Can Speech Therapy Help with Voice Disorders?

Whenever you hear the word speech therapy, you probably assume that it only helps people who need help developing their speech sounds. Some people also believe that speech therapy is only for people who stutter. However, that isn’t the case. Speech therapy can also help people who have voice disorders. 

So, what is a voice disorder? How can a speech pathology help with this issue? Today, we’re going to share with you several things you should know about Ontario speech pathologists and voice disorders. 

What’s a Voice Disorder? 

For those who don’t know, a voice disorder is when the loudness, pitch, and quality aren’t suitable for the geographic location, cultural background, gender, or age of a person. 

According to ASHA (American Speech-Language-Hearing Association), a voice disorder is when a person shows concern about having a weird voice that doesn’t meet their day-to-day needs.  

There are a lot of various forms of voice disorders. There are also different reasons why people develop this problem. Typically, they’re organic. This means there is something neurogenically or structurally causing change to the voice. It can often be functional. This means it has resulted from wrongful use of the voice even if the structural parts are normal.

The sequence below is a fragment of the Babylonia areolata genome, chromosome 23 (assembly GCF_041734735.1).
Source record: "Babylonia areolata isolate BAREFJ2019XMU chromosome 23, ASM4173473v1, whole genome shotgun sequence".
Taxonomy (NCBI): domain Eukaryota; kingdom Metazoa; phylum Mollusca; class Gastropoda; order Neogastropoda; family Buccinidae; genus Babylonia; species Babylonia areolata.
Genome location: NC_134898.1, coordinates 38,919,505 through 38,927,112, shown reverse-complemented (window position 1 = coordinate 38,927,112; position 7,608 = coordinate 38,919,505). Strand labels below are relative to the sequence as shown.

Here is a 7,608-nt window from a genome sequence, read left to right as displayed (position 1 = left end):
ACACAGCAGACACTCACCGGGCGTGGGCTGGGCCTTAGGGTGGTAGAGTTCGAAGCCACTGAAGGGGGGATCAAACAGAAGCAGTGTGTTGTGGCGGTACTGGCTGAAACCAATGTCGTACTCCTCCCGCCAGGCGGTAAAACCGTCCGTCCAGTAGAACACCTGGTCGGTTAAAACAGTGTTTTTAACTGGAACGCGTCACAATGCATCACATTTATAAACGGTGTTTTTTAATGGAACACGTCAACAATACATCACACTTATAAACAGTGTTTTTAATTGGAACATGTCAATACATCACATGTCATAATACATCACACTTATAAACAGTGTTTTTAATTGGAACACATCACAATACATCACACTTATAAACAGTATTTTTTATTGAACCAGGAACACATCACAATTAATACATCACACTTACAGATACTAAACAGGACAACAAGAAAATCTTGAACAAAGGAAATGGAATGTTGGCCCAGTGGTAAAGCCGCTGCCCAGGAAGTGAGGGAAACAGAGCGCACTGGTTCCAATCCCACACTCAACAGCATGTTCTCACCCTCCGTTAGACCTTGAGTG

There are particular groups of kids who have higher possibilities of developing voice disorders. One of the most common groups is kids with ADHD (Attention Deficit Hyperactivity Disorder). Oftentimes, these kids utilize their voice in a hypofunctional approach or have a loud voice. 

How To Know If Your Kid has a Voice Disorder? 

Kids with voice disorders might show the following indications. 

  • Kids with voice disorders may completely lose their voice. 
  • They might constantly clear their throat or cough a lot. 
  • Voices that sound like the kid is releasing a lot of air from their nose.  
  • Voices that are hypo-nasal, which means they sound like they’ve got a blocked nose while speaking. 
  • Voices that are extremely quiet or extremely loud. 
  • Voices that are much lower or higher compared to other kids of their gender or age. 
  • A hoarse or harsh sounding voice.  

Why Does a Voice Disorder Occur? 

Typically, voice disorders in kids are caused by loud talking or excessive shouting, excessive use of their voice during play, or frequent screaming.  

Kids can also experience a voice disorder after common childhood illnesses. Voice disorders can also occur due to psychological or emotional reasons. There are also a couple of rare illnesses that can cause voice disorders in kids. 

What Should You Do If Your Kid has a Voice Disorder? 

A voice disorder may not appear like it will have a huge influence on your kid. However, your kid might develop chronic voice disorders that can persist until they become an adult. This is particularly true if you don’t support them. 

Having a voice disorder can result in problems around confidence and self-esteem. It can also lead to stress and anxiety in cases where your kid needs to use their voice, such as giving a speech or during a recital.  

If your kid has a voice disorder, don’t hesitate to visit a professional speech pathologist for help.